from the start.


Trump’s original claim of $300 billion a year in annual Medicare savings
was absurd on its face, given that $300 billion represents half of all
Medicare spending and close to half of what the government and everyone
else spends on drugs in a year. That whopper merited four Pinocchios from
The Post’s Fact Checker.

Trump also seemed unaware that while Medicare is prevented from directly
negotiating drug prices, most of the drugs paid for by Medicare are bought
through private insurance plans sponsored by Medicare that can and do
negotiate with competing drug companies. The government’s other big health
insurance program, Medicaid, doesn’t negotiate drug prices, either, but in
most states, the law requires that Medicaid receive the lowest price
charged to any private insurance plan. As a result, Medicaid pays more than
20 percent less for drugs than Aetna or Blue Cross. Similar discounts are
negotiated by the Department of Veterans Affairs on behalf of its network
of hospitals and clinics.

Most experts agree that if Medicare were allowed to negotiate directly on
behalf of all 50 million of its beneficiaries, it could push prices even
lower, albeit modestly. But what Trump doesn’t appear to realize is that
for those negotiations to be effective, two other things would have to
happen that he might find hard to swallow.

First, for illnesses for which there are two or more equally effective
drugs, the government would have to be free to create a formulary, in
effect telling patients and their doctors, “We will pay for this drug but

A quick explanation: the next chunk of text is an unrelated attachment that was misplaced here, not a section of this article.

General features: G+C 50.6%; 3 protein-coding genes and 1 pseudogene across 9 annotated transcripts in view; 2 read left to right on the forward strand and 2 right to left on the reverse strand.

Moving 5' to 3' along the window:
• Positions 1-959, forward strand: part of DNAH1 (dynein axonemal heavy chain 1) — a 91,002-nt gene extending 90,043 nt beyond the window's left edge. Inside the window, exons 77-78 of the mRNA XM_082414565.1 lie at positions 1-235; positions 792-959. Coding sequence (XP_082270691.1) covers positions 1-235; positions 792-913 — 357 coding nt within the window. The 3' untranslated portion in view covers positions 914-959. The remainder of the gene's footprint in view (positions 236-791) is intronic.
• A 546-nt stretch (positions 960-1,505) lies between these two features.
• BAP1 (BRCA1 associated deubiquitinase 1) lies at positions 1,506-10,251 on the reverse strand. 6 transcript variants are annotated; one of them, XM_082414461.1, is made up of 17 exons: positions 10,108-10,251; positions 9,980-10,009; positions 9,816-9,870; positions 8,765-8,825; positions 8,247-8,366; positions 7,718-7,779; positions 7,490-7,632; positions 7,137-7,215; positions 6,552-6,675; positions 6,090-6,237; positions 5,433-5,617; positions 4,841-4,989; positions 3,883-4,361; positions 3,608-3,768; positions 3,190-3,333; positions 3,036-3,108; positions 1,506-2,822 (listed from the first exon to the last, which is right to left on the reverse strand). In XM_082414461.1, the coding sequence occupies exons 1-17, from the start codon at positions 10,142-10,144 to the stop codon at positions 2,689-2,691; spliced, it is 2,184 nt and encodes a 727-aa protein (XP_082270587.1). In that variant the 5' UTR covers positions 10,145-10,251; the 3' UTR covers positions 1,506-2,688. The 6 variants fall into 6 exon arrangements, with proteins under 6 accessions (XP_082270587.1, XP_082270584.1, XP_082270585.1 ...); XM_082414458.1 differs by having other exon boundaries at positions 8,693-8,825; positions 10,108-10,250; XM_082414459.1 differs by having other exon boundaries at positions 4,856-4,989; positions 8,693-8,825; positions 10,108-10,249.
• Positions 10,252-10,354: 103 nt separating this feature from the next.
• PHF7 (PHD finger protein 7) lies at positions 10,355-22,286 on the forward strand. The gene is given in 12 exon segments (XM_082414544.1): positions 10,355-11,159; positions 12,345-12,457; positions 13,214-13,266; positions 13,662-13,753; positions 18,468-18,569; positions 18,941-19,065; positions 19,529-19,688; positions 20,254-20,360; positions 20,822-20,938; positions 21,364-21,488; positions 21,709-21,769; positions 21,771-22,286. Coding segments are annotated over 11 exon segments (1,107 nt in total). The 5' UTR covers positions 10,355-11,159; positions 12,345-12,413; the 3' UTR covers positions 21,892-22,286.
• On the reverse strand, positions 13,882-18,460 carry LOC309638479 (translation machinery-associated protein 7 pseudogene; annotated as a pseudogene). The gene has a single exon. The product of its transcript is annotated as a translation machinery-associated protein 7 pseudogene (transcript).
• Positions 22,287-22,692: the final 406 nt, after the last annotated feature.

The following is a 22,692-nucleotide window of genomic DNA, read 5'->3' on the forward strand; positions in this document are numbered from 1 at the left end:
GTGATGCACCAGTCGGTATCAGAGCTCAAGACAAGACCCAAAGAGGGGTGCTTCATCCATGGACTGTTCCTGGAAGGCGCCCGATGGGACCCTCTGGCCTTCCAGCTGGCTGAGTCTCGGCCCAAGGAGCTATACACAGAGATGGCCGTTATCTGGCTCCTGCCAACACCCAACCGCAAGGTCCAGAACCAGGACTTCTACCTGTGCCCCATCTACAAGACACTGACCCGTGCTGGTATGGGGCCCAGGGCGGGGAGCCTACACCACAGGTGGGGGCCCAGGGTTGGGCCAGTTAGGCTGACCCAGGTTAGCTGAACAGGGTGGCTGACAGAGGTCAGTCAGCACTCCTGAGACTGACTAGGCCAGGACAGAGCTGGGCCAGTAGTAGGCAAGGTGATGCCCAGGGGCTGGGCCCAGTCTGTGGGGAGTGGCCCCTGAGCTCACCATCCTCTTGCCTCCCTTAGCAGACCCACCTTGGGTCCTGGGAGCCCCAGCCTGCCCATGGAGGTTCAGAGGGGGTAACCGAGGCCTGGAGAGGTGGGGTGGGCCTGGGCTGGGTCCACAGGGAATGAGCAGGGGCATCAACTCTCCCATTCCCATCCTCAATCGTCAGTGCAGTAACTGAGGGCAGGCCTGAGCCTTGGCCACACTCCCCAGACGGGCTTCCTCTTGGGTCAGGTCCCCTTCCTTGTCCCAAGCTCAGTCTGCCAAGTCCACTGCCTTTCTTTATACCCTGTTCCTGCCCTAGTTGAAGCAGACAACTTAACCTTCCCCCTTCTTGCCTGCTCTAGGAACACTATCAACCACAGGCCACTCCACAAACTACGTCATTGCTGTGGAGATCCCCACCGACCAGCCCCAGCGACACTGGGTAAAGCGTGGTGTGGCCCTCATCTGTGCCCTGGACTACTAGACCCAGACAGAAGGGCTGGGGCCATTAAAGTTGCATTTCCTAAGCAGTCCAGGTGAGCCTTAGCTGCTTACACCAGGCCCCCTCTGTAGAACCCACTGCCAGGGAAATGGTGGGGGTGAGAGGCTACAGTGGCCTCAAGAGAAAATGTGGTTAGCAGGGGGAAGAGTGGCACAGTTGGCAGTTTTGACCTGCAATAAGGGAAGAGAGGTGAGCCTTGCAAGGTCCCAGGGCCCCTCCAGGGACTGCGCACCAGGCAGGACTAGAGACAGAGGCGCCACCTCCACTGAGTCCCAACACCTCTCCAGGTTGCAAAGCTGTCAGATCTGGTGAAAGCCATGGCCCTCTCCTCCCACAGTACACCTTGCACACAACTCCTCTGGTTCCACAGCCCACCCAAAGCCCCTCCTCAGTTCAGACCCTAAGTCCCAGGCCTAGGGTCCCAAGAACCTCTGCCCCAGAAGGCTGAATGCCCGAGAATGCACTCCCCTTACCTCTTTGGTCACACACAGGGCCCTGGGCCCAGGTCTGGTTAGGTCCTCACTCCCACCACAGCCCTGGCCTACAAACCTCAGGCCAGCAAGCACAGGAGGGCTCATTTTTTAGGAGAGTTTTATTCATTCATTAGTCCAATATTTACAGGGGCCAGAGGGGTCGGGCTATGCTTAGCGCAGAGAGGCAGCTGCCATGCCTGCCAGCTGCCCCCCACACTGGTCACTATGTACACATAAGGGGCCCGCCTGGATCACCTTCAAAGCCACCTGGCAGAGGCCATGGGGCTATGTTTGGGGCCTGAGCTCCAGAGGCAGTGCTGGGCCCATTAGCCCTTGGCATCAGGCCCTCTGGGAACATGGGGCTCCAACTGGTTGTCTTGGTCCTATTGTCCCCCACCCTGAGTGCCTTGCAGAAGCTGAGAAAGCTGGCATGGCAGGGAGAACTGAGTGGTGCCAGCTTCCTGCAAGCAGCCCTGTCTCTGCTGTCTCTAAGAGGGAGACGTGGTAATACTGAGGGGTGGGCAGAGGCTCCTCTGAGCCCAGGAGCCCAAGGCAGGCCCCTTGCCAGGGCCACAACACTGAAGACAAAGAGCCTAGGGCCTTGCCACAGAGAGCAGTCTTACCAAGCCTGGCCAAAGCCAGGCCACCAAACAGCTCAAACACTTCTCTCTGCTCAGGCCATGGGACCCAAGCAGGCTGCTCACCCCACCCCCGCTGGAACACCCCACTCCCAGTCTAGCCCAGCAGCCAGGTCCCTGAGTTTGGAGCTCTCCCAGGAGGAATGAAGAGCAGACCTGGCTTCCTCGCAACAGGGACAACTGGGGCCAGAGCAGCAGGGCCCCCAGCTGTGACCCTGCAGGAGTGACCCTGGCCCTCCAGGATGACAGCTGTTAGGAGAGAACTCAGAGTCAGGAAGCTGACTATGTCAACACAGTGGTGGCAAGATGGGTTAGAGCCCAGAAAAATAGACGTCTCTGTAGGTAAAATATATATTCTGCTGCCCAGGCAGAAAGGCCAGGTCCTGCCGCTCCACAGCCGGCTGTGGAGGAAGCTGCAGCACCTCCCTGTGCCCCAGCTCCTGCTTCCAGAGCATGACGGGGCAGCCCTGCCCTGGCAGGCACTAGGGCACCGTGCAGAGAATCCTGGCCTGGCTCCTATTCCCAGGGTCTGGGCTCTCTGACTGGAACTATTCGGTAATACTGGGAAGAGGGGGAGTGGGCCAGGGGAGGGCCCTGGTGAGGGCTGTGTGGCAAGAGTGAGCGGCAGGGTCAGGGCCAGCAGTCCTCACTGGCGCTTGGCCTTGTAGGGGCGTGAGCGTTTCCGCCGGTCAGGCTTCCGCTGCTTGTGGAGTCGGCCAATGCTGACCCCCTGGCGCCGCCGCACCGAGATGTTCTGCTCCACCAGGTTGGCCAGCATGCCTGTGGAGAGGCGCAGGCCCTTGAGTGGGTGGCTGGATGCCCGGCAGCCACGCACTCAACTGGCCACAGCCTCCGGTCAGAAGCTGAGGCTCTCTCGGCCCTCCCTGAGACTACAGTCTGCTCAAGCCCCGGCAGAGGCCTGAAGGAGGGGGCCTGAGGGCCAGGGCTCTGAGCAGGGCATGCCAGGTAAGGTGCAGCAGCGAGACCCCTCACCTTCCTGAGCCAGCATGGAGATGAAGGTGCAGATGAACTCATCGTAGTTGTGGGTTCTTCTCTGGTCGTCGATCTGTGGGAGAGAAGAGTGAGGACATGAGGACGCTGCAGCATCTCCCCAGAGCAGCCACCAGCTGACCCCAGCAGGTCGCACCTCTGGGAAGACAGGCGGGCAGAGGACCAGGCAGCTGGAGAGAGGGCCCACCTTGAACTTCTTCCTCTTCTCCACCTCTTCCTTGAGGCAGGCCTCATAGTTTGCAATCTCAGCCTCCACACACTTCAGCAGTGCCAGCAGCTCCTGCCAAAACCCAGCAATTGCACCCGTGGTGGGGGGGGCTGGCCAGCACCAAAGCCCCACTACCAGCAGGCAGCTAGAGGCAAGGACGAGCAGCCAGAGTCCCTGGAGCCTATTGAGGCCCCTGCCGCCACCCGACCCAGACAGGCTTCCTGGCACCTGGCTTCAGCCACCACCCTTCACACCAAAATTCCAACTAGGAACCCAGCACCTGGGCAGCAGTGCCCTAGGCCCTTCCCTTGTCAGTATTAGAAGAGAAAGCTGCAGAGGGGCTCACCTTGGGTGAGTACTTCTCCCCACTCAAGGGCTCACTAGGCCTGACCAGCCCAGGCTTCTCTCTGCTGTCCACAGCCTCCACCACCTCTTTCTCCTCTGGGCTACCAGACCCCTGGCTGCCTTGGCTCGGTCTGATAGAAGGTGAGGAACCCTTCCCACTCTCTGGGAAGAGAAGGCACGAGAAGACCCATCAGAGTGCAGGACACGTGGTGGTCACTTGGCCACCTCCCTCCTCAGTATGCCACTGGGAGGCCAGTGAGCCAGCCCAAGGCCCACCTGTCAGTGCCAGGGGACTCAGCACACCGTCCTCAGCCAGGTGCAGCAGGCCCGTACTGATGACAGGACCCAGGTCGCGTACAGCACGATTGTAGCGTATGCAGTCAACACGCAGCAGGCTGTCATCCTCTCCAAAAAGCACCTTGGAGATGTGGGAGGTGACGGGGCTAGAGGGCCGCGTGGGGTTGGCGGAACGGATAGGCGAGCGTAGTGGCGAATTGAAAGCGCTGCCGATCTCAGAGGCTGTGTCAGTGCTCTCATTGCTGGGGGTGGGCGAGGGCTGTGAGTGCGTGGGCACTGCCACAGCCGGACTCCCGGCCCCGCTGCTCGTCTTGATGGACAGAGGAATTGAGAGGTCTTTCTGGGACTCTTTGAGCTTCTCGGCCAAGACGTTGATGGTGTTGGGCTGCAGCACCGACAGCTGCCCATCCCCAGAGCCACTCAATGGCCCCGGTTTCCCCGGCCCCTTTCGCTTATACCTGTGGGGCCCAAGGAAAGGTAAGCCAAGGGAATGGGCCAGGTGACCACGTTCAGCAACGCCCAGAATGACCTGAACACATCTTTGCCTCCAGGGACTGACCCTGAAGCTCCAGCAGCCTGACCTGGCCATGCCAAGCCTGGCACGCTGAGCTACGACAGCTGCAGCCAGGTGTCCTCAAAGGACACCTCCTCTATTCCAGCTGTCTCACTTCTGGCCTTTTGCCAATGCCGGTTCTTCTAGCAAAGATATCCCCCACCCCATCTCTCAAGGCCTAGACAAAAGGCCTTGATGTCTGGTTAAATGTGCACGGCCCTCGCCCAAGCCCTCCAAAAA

not that one.” There’s nothing in Obamacare that comes even close to that
kind of government interference in clinical decisions. Republicans would
never accept it, and if he understood it, neither would Trump.

And then there are illnesses for which only one drug offers the best
treatment, either because it is protected by a patent or because the market
is too small to attract another firm. In those cases, which account for
many of the most expensive drugs, there is no competition so there could be
no competitive bidding. The only negotiating leverage the government would
have would be to refuse to pay for the drug, denying it to taxpaying
patients. Another name for it is rationing. Good luck with that.

[The only thing that can stop Trump from turning Washington into a
permanent Crazytown]

The basic story about drug pricing goes like this:

Because ours is the only country that does not negotiate prices with drug
companies, using a national formulary, Americans pay roughly twice what
patients in other countries do for the most widely used drugs still under
patent. What that means, in effect, is that Americans pay for the 20
percent of drug industry revenue that is invested in researching new drugs,
giving the rest of the world a free ride. In exchange for this largesse, a
disproportionate share of the high-paying research jobs are located in the